We report another controversy involving the role of innate immune cells, specifically natural killer T (NKT) and natural killer (NK) cells, in AILI. A recent study demonstrated a pathogenic role for NKT and NK cells in AILI in C57Bl/6 mice.16 In this study, dimethyl sulfoxide (DMSO) was used to facilitate APAP dissolution (Z. X. Liu, personal communication). Unexpectedly, we found that NKT and NK cells only contributed to liver injury when DMSO was used to facilitate APAP dissolution, thus prompting us to study the effects of this solvent on NKT and NK cells in vivo. Experiments revealed that DMSO, both alone and within the APAP model, led to the activation of hepatic NKT and NK cells as evidenced by higher NKT cell numbers and increased expression of the cytotoxic effector molecules interferon-γ (IFN-γ) and granzyme B in both NKT and NK cells. These findings demonstrate a previously unappreciated effect of DMSO on NKT and NK cells in the liver and illustrate the potential danger of using this solvent in experiments involving the hepatic immune system.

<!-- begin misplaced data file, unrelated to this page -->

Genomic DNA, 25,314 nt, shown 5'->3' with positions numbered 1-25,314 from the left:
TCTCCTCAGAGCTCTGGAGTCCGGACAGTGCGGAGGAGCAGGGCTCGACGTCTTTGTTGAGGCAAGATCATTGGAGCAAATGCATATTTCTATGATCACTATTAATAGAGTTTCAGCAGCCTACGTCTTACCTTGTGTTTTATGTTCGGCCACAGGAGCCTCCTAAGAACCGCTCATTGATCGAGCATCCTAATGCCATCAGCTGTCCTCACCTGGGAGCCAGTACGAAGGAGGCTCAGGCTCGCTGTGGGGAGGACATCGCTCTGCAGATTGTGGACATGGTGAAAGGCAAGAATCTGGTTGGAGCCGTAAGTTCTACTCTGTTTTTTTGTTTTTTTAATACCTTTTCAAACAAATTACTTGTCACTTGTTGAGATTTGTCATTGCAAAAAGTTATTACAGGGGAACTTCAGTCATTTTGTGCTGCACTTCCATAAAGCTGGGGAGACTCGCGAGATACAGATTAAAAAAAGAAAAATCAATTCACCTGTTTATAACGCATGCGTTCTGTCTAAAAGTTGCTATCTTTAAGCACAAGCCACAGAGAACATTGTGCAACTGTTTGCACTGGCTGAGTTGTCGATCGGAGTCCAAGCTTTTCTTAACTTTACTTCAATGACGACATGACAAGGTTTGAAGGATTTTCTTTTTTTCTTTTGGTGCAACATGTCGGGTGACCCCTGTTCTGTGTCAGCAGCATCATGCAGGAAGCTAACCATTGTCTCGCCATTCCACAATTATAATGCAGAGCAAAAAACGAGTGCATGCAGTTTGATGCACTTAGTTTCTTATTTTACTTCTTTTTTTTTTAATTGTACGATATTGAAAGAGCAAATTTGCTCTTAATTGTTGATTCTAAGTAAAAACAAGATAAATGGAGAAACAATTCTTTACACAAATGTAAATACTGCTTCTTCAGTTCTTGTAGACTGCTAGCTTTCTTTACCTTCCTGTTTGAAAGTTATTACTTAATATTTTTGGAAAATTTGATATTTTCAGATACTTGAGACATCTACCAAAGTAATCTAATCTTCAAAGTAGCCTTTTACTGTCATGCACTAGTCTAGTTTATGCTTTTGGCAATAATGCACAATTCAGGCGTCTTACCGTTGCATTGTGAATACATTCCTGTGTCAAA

Eight-week-old male and female C57BL/6 mice (Jackson Laboratory) were acclimatized for 1 week at National Institutes of Health (NIH) facilities. Experiments were conducted with the approval of the National Heart, Lung, and Blood Institute Animal Use and Care Committee, and all animals received humane care according to the criteria outlined in the Guide for the Care and Use of Laboratory Animals prepared by the National Academy of Sciences and published by the NIH (NIH publication 86-23 [revised 1985]). For all experiments, food was withheld overnight (16 hours) as described17 to equally deplete hepatic glutathione stores. Food supplies were restored upon treatment the following morning. To investigate the effects of DMSO, mice were injected intraperitoneally (20 μL/g) with 0%, 3.5%, 5%, or 10% DMSO (vol/vol) in saline, corresponding to 0, 0.7, 1, and 2 mL/kg, respectively. In other experiments, mice were injected intraperitoneally (20 μL/g) with APAP (500 mg/kg) dissolved in 3.5% DMSO (vol/vol) in saline or with APAP (250 or 500 mg/kg) dissolved in warm saline. Where indicated, hepatic NKT and NK cells were depleted by intraperitoneal injections of 300 μg mouse anti-NK1.1 antibody (PK136, purified from cell culture supernatant) at 48, 24, and 0 hours prior to APAP treatment.16 Flow cytometry confirmed that 98% of NKT and 96% of NK cells were depleted in the liver prior to APAP treatment. Control mice received equivalent amounts of mouse IgG2a antibody (BD Biosciences, San Jose, CA) prior to APAP treatment.